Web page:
Over 3,888,949 readers this year!

PHOTOS: After inaugural success, Bad Poetry night to return monthly to the Bourgeois Pig

Gage and Terry, first and second place winners of the inaugural Bad Poetry Slam at the Bourgeois Pig (Gregory Hirst, Oil City)

CASPER, Wyo. — After the resounding success of the inaugural Bad Poetry Slam (O-Rama) Sunday, April 10, organizers said the event will be returning on a regular basis.

It will be held on the first Sunday of every month at the Bourgeois Pig coffee shop in downtown Casper. Owner Josh Tinnell said the next iteration may include a broader call for material, including comedy.

Casper College English Instructor and writer Dave Zoby, Oil City reporter Brendan LaChance, and former Pig employee Justin were the judges. 

Judges evaluate the performances at the inaugural Bad Poetry Slam at the Bourgeois Pig (Gregory Hirst, Oil City)

The inaugural event was won by itinerant poet Gage Walker, whose original poem was a lengthy, Kerouac-ian, true-life account of his hitchhiking exploits over the previous three months, complete with interminable references to cities and towns, methods of transportation, and occasional poetic images.

“I wrote from experience, and my experience is bad,” Walker told Oil City at the event.

Gage Walker prepares at the inaugural Bad Poetry Slam at the Bourgeois Pig (Gregory Hirst, Oil City)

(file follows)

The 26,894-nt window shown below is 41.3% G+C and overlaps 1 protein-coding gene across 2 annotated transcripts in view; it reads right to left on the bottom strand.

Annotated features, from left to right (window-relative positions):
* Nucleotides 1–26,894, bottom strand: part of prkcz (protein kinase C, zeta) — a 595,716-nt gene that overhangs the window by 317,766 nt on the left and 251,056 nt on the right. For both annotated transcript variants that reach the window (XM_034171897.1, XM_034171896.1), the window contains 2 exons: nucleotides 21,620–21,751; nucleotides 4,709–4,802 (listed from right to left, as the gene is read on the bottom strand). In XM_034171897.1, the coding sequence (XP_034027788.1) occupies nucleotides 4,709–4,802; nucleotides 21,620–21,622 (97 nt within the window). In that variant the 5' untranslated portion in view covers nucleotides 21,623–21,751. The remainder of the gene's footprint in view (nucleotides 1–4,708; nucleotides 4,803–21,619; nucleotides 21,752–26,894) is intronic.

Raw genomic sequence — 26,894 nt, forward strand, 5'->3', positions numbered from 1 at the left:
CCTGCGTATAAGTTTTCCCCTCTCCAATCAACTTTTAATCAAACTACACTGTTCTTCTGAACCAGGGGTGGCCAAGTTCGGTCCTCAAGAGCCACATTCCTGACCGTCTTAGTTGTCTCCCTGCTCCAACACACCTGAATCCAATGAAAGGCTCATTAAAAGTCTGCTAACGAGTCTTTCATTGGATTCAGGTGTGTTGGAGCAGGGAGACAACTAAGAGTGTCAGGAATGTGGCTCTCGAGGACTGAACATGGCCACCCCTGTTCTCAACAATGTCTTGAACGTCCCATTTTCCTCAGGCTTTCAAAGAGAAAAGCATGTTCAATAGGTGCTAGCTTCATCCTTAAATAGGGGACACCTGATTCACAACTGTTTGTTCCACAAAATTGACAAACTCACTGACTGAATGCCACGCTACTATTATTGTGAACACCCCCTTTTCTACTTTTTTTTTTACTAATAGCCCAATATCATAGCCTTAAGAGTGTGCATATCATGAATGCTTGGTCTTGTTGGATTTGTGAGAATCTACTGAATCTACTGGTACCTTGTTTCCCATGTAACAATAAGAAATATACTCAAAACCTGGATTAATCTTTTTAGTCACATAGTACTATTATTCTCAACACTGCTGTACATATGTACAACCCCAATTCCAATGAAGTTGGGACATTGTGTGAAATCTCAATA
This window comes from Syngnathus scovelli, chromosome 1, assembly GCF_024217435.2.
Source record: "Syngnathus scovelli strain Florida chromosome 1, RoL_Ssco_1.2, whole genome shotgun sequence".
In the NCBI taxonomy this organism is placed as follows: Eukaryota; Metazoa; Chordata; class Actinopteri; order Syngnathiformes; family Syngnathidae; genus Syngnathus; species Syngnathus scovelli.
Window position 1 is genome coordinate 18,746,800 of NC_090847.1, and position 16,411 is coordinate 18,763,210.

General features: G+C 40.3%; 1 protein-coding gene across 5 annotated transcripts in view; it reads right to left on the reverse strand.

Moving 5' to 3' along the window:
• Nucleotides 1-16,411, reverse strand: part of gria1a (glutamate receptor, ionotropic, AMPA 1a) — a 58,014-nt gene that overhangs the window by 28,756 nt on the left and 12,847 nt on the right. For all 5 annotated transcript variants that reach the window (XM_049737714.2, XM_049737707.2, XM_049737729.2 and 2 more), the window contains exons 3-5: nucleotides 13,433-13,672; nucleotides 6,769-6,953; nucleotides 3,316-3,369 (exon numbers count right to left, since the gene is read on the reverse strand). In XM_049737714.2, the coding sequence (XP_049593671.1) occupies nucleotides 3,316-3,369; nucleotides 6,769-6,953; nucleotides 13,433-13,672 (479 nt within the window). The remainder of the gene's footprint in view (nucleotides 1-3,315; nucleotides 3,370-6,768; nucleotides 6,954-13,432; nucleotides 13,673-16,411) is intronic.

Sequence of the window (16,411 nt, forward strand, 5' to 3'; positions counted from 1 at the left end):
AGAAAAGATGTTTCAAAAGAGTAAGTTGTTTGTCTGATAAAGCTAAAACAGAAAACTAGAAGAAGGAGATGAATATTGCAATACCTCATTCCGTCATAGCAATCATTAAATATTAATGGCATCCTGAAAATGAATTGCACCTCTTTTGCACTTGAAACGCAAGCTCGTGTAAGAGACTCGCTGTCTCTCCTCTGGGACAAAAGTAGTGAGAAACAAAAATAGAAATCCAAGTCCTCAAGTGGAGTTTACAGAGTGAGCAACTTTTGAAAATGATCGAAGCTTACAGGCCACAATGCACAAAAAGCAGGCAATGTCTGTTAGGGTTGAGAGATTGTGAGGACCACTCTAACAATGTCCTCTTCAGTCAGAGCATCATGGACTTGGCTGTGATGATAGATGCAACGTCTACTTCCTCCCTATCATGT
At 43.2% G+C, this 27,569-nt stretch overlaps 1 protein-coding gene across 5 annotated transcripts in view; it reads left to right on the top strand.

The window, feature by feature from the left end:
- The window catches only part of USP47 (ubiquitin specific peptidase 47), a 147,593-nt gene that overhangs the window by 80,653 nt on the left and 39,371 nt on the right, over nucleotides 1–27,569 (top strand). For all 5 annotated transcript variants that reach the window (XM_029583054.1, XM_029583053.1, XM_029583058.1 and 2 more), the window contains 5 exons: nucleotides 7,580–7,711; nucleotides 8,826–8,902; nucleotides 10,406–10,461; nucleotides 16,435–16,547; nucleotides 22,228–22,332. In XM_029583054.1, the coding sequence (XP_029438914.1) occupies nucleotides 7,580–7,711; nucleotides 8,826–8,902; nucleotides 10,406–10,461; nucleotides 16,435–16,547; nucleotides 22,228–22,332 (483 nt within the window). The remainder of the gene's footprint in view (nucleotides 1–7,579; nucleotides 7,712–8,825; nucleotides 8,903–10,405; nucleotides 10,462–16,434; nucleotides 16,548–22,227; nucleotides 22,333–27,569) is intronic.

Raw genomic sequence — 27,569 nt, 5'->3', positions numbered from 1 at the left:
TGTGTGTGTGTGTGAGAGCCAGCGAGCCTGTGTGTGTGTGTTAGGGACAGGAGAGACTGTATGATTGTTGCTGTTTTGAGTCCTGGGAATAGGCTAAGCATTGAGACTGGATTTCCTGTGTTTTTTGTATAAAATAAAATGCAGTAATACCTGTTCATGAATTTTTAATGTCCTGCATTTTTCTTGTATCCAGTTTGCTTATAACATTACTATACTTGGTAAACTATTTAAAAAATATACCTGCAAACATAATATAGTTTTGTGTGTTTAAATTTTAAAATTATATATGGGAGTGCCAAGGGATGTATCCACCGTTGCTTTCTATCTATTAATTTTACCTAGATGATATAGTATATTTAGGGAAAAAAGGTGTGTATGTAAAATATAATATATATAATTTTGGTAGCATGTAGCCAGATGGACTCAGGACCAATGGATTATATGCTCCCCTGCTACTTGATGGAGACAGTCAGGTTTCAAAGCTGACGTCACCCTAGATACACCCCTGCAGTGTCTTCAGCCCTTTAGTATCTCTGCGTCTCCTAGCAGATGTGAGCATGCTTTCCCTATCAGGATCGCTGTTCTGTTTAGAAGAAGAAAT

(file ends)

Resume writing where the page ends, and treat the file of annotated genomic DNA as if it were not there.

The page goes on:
Zoby said the judges also appreciated that Walker faked them out by prefacing his original work with a recitation of a poem by Lucille Clifton, which was inspired by Lorena Bobbitt and an infamous episode of marital disharmony.

Walker won $20 in cash and $20 in store credit, as well as a 2022 “Goats in Trees.” A Pig regular named Terry also won a distinguished second place with a simplistic poem about coffee and companionships, repeated in a mix of French and German translations.

Before the event, Zoby said his conception of “bad poetry” would include anything overly “sentimental,” “instructive” or “concerned with rhyme.” Haikus with the wrong number of syllables were also sure to qualify, LaChance said.

Zoby said afterward that he was pleased to see an event focused on creative writing, though it might touch a general demand for visiting poets and events that might inflate the budgets and salaries of humanities departments.

Gage and Terry, first- and second- place winners of the inaugural Bad Poetry Slam at the Bourgeois Pig (Gregory Hirst, Oil City)


Back

Related